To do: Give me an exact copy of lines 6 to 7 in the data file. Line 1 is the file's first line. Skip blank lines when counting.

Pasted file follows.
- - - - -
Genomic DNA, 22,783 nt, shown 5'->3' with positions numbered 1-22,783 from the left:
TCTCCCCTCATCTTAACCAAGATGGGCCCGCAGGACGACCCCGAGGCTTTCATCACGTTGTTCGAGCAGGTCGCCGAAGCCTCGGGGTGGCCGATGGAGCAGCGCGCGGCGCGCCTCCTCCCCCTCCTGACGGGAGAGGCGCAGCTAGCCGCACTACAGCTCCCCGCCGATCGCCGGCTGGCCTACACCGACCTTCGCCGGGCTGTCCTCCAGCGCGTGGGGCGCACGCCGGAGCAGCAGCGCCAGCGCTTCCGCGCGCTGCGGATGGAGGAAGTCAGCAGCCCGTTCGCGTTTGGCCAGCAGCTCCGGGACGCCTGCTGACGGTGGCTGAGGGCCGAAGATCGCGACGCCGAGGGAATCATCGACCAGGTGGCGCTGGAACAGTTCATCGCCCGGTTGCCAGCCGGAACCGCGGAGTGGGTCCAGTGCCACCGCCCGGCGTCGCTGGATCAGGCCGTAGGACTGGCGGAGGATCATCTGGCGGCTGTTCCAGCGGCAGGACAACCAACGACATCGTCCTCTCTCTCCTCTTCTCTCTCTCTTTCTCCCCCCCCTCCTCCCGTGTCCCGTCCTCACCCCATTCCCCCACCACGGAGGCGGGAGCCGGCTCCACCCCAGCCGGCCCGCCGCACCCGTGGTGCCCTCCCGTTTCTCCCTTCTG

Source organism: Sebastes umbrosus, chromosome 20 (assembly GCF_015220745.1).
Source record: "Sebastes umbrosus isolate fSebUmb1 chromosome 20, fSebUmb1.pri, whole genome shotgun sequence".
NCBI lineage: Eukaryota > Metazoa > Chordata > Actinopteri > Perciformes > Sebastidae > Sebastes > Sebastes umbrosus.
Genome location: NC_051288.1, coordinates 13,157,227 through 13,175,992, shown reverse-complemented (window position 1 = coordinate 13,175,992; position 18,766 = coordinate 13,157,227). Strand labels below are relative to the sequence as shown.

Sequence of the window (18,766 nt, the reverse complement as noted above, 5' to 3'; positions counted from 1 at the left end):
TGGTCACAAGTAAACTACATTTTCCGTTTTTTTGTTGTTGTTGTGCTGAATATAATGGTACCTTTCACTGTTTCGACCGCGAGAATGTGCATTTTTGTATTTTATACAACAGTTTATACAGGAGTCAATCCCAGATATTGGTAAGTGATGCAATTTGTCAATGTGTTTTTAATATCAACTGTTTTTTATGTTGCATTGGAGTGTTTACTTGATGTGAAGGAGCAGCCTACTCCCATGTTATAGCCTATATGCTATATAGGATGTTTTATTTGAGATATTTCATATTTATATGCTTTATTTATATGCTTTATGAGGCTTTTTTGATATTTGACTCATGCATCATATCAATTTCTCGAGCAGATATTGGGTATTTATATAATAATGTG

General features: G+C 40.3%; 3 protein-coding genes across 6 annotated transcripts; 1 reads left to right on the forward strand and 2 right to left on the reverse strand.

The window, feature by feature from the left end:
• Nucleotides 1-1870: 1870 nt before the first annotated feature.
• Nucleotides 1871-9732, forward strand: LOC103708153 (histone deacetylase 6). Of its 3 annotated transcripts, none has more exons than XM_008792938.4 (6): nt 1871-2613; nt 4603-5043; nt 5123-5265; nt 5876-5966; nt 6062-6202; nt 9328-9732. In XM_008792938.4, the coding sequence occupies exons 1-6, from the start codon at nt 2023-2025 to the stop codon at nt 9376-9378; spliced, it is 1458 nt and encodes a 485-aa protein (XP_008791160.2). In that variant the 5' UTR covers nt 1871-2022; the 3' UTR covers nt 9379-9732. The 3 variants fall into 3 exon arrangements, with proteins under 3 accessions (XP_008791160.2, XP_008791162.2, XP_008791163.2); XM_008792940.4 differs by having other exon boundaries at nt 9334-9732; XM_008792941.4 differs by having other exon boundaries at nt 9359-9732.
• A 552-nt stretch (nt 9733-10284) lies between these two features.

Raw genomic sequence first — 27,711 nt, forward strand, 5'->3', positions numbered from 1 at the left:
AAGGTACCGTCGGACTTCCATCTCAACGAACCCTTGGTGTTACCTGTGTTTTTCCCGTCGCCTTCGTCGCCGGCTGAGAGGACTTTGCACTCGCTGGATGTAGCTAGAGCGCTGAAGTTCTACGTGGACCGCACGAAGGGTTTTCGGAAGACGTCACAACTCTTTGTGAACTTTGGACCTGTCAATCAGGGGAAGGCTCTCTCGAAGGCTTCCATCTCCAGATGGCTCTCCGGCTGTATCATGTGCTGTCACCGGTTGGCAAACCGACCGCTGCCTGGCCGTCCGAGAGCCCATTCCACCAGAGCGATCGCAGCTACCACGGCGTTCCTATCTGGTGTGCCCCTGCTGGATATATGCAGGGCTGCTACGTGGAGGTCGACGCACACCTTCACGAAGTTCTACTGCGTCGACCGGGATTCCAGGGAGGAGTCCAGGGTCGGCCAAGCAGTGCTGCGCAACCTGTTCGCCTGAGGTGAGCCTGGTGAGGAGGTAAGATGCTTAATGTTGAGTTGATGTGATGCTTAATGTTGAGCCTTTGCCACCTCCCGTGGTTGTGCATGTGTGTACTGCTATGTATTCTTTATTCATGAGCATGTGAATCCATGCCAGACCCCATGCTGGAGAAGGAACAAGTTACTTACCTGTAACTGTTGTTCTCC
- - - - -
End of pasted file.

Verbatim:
Genome location: NC_051288.1, coordinates 13,157,227 through 13,175,992, shown reverse-complemented (window position 1 = coordinate 13,175,992; position 18,766 = coordinate 13,157,227). Strand labels below are relative to the sequence as shown.

Sequence of the window (18,766 nt, the reverse complement as noted above, 5' to 3'; positions counted from 1 at the left end):